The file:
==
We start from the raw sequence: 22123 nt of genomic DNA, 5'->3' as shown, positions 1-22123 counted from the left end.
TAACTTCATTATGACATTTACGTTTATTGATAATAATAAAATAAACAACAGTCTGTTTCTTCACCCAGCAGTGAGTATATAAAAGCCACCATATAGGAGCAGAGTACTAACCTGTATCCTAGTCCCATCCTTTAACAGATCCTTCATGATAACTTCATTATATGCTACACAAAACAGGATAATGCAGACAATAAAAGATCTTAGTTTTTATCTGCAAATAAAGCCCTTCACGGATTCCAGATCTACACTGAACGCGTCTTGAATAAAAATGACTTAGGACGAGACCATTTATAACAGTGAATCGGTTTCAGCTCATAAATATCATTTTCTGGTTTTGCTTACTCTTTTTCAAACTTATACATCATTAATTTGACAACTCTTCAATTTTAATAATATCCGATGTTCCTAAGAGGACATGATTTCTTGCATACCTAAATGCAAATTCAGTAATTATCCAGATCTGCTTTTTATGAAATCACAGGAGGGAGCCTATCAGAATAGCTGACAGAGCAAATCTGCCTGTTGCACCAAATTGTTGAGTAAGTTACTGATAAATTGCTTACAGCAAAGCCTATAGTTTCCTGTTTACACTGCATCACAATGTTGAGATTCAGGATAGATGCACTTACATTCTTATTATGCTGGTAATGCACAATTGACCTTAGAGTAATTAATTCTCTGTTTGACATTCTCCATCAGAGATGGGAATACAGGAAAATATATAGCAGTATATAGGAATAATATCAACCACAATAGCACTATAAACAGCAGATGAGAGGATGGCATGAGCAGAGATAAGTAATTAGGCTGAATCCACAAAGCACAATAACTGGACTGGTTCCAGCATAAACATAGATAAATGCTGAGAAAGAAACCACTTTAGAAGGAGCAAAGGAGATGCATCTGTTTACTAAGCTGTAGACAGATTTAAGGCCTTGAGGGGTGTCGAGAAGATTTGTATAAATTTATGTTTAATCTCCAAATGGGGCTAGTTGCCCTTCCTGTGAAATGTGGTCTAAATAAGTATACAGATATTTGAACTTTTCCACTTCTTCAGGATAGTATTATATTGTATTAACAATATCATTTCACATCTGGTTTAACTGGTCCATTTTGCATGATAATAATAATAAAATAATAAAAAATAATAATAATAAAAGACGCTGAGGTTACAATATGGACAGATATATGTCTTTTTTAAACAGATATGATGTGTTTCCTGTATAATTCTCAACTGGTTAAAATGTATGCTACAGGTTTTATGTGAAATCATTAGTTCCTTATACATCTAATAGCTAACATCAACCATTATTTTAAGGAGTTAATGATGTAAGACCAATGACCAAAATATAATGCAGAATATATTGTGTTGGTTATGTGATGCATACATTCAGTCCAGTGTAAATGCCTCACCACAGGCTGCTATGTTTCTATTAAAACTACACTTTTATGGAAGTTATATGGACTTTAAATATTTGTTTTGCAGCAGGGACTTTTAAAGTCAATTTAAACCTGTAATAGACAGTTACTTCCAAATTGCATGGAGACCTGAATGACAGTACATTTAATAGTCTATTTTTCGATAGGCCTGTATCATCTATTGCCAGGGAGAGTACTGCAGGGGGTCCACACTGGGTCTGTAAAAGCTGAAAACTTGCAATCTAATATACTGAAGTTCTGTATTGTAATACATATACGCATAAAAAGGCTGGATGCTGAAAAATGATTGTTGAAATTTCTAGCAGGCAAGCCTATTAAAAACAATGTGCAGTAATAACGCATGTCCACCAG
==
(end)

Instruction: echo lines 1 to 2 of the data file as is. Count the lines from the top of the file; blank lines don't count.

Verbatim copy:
We start from the raw sequence: 22123 nt of genomic DNA, 5'->3' as shown, positions 1-22123 counted from the left end.
TAACTTCATTATGACATTTACGTTTATTGATAATAATAAAATAAACAACAGTCTGTTTCTTCACCCAGCAGTGAGTATATAAAAGCCACCATATAGGAGCAGAGTACTAACCTGTATCCTAGTCCCATCCTTTAACAGATCCTTCATGATAACTTCATTATATGCTACACAAAACAGGATAATGCAGACAATAAAAGATCTTAGTTTTTATCTGCAAATAAAGCCCTTCACGGATTCCAGATCTACACTGAACGCGTCTTGAATAAAAATGACTTAGGACGAGACCATTTATAACAGTGAATCGGTTTCAGCTCATAAATATCATTTTCTGGTTTTGCTTACTCTTTTTCAAACTTATACATCATTAATTTGACAACTCTTCAATTTTAATAATATCCGATGTTCCTAAGAGGACATGATTTCTTGCATACCTAAATGCAAATTCAGTAATTATCCAGATCTGCTTTTTATGAAATCACAGGAGGGAGCCTATCAGAATAGCTGACAGAGCAAATCTGCCTGTTGCACCAAATTGTTGAGTAAGTTACTGATAAATTGCTTACAGCAAAGCCTATAGTTTCCTGTTTACACTGCATCACAATGTTGAGATTCAGGATAGATGCACTTACATTCTTATTATGCTGGTAATGCACAATTGACCTTAGAGTAATTAATTCTCTGTTTGACATTCTCCATCAGAGATGGGAATACAGGAAAATATATAGCAGTATATAGGAATAATATCAACCACAATAGCACTATAAACAGCAGATGAGAGGATGGCATGAGCAGAGATAAGTAATTAGGCTGAATCCACAAAGCACAATAACTGGACTGGTTCCAGCATAAACATAGATAAATGCTGAGAAAGAAACCACTTTAGAAGGAGCAAAGGAGATGCATCTGTTTACTAAGCTGTAGACAGATTTAAGGCCTTGAGGGGTGTCGAGAAGATTTGTATAAATTTATGTTTAATCTCCAAATGGGGCTAGTTGCCCTTCCTGTGAAATGTGGTCTAAATAAGTATACAGATATTTGAACTTTTCCACTTCTTCAGGATAGTATTATATTGTATTAACAATATCATTTCACATCTGGTTTAACTGGTCCATTTTGCATGATAATAATAATAAAATAATAAAAAATAATAATAATAAAAGACGCTGAGGTTACAATATGGACAGATATATGTCTTTTTTAAACAGATATGATGTGTTTCCTGTATAATTCTCAACTGGTTAAAATGTATGCTACAGGTTTTATGTGAAATCATTAGTTCCTTATACATCTAATAGCTAACATCAACCATTATTTTAAGGAGTTAATGATGTAAGACCAATGACCAAAATATAATGCAGAATATATTGTGTTGGTTATGTGATGCATACATTCAGTCCAGTGTAAATGCCTCACCACAGGCTGCTATGTTTCTATTAAAACTACACTTTTATGGAAGTTATATGGACTTTAAATATTTGTTTTGCAGCAGGGACTTTTAAAGTCAATTTAAACCTGTAATAGACAGTTACTTCCAAATTGCATGGAGACCTGAATGACAGTACATTTAATAGTCTATTTTTCGATAGGCCTGTATCATCTATTGCCAGGGAGAGTACTGCAGGGGGTCCACACTGGGTCTGTAAAAGCTGAAAACTTGCAATCTAATATACTGAAGTTCTGTATTGTAATACATATACGCATAAAAAGGCTGGATGCTGAAAAATGATTGTTGAAATTTCTAGCAGGCAAGCCTATTAAAAACAATGTGCAGTAATAACGCATGTCCACCAG